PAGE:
Like other sectors of the economy, travel and tourism is slowly weaning itself off fossil fuels which emit the greenhouse gasses which are warming our climate. The aviation industry has come in for particular criticism and in my view rightly so. Forgetting that only a fraction of the world’s population flies each year, aviation has protested that there is no alternative to jet fuel preferring to suggest that environmentally conscious consumers purchase carbon offsets. Offsets are no more than a rather poor quality sticking plaster. Carbon Offsetting is too good to be true There is now an alternative. Airbus has announced that by 2035 it will have a commercial plane which can be fuelled largely by hydrogen.
WTM, London next month is carbon neutral – well nearly. Our computers, networks and servers all use increasing amounts of electricity – much of which is still generated using fossil fuels. The pandemic has required that this year’s London Travel Week is virtual; there is no need to travel to London nor to find board and lodging away from home. You can participate from anywhere in the world over the extended hours, the only carbon emitted will be from the electricity you and the internet consumes, and some of that is renewable. The speakers have not flown to London either.
At World Travel Market on 11th November there is a panel on Decarbonising Aviation and we shall be looking at the challenge of making the transition from fossil fuel to hydrogen, at the logistical challenges. Paul Eremenko, Co-Founder & CEO of Universal Hydrogen is working with regional airlines and propeller driven aircraft to get an aviation hydrogen market going. They have plans to retrofit a regional aircraft with hydrogen fuel cells to power twin propeller engines and to have it government certified and flying by 2024
Change is technically possible, in the panel discussion at WTM we shall be addressing the key issue – how to overcome inertia and vested interests to ensure that aviation cleans up its act. If the aviation does not rapidly make the transition to clean fuel, it will damage the travel and tourism industry as governments tax it or withdraw slots to restrain emissions and other sectors of industry will prevent its taking a larger and larger share of the sustainable carbon budget available to us globally. For those many destinations reliant on tourists arriving by plane each year, the damage to their economy and the wellbeing of their population would be very damaging and for some catastrophic.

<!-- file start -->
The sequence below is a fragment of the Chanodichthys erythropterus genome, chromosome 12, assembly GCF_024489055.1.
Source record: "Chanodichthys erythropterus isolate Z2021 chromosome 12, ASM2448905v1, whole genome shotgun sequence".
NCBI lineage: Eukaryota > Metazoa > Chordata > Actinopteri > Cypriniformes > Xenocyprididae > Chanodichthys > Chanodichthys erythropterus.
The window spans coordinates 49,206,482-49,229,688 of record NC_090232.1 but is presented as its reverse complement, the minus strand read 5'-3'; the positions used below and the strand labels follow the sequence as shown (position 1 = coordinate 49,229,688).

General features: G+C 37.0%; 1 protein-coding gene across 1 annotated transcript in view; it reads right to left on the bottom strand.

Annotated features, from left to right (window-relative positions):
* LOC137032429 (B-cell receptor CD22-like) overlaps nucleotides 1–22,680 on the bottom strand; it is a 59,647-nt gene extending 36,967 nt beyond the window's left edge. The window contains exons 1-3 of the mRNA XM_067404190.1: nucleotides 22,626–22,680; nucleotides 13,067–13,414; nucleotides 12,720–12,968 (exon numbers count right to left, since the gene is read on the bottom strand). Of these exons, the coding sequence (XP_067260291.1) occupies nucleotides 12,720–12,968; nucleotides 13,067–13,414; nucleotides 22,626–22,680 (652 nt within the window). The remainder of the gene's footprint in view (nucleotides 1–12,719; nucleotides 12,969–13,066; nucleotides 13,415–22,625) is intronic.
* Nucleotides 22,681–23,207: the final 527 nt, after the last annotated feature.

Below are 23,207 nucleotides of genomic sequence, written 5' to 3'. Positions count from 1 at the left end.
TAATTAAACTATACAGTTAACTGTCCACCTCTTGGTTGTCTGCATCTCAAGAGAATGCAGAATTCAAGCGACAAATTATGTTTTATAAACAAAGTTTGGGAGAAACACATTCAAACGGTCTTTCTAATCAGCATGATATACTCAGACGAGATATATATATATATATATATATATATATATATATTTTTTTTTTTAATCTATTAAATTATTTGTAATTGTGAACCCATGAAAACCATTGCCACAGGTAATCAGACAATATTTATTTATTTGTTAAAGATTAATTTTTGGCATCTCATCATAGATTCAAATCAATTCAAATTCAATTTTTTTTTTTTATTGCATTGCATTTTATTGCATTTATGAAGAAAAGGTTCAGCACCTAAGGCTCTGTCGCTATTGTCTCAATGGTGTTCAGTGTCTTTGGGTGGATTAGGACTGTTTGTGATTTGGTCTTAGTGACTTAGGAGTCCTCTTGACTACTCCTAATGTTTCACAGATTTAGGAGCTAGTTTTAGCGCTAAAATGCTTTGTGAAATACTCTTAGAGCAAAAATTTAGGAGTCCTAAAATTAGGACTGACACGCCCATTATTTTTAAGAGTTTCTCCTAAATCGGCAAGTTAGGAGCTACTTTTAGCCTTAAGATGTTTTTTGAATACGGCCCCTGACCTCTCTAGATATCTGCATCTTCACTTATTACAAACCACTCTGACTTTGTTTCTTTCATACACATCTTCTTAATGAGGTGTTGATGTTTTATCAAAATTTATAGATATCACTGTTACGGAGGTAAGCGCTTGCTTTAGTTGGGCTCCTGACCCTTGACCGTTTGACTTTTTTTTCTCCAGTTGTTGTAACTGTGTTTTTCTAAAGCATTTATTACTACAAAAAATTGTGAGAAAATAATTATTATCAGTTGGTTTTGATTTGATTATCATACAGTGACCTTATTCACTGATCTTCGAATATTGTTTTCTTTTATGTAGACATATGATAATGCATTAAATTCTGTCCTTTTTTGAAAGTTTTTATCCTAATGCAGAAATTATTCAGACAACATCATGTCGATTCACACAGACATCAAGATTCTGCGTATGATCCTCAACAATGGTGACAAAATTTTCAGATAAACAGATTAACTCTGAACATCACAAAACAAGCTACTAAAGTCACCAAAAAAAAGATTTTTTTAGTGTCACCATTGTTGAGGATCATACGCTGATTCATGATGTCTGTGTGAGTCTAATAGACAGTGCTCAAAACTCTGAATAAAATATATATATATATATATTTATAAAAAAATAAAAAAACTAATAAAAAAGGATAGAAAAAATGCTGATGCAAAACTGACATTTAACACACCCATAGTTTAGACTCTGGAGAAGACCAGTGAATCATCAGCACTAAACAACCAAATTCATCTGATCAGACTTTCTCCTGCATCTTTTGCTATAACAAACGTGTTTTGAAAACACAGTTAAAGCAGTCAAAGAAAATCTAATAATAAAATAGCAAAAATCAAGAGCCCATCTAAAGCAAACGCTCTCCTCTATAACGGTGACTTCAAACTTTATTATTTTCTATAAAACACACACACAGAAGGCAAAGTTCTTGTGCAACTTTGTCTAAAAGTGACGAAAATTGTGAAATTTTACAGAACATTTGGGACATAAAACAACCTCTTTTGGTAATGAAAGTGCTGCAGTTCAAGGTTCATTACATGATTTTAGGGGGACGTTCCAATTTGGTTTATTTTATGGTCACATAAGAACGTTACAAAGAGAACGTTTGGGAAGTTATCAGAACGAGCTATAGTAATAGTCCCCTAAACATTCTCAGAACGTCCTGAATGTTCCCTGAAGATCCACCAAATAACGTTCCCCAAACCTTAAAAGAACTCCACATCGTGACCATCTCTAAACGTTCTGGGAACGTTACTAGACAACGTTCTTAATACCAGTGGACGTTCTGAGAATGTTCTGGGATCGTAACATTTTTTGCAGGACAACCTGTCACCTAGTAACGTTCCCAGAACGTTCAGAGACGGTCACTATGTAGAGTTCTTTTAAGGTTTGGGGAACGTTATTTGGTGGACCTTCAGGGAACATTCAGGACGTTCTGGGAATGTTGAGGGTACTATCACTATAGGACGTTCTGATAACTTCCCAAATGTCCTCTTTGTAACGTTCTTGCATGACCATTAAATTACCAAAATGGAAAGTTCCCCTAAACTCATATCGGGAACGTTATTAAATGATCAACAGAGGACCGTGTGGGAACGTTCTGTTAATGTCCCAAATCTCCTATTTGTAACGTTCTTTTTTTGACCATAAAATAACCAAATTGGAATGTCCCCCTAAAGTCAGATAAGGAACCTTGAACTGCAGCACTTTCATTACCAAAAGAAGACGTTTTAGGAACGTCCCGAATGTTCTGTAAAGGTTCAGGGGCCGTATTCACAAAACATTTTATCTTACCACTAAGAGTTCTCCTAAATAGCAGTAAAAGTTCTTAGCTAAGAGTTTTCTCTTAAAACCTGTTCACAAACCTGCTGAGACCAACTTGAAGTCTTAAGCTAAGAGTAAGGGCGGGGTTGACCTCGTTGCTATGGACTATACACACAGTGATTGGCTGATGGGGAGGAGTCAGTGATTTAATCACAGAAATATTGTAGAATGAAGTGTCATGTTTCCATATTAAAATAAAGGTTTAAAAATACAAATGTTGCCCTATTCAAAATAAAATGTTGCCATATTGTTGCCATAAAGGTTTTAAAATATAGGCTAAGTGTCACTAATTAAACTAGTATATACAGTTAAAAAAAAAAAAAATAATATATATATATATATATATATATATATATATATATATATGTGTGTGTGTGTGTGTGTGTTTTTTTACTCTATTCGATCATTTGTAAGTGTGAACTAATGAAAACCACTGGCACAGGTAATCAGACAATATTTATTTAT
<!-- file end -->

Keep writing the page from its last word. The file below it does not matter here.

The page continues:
WTM Virtual Decarbonising Aviation
Wednesday 11th November 15:30 – 16:30
The aviation industry is our sector’s Achilles’ heel. Flying is not the problem; the emissions from the fuel that aviation runs on is the issue. While more and more industries and nations reduce their greenhouse gas emissions and commit to reduce these to zero by 2050, aviation lags far behind. If the aviation sector fails to achieve zero emissions flight, this will harm our industry and cause problems for destinations like Seychelles, the Caribbean and The Gambia. Fortunately, there are solutions as a WTM hosted symposium on Decarbonising Aviation clearly showed back in June. The current fleet can fly zero-emissions on synthetic e-fuels and hydrogen, fuel cells and electric propulsion pave the way for zero-emission aircraft in the future. Airbus has announced that they will have ‘zero emissions’ hydrogen-fueled aircraft in the air by 2035.
How quickly will the airlines take up zero-emissions flight? How should the travel and tourism sector respond if aviation, a major supplier, fails to adopt clean technology fast enough, presenting a significant risk to our industry in general and the many destinations dependent upon it? How can we best encourage the aviation industry, manufacturers, airports and airlines to make rapid change? Is the tourism industry willing to accept some additional cost and able to force its supplier to adopt the best technologies? Will polluting aircraft still be flying in 2050? How do we speed the introduction of zero-carbon flight?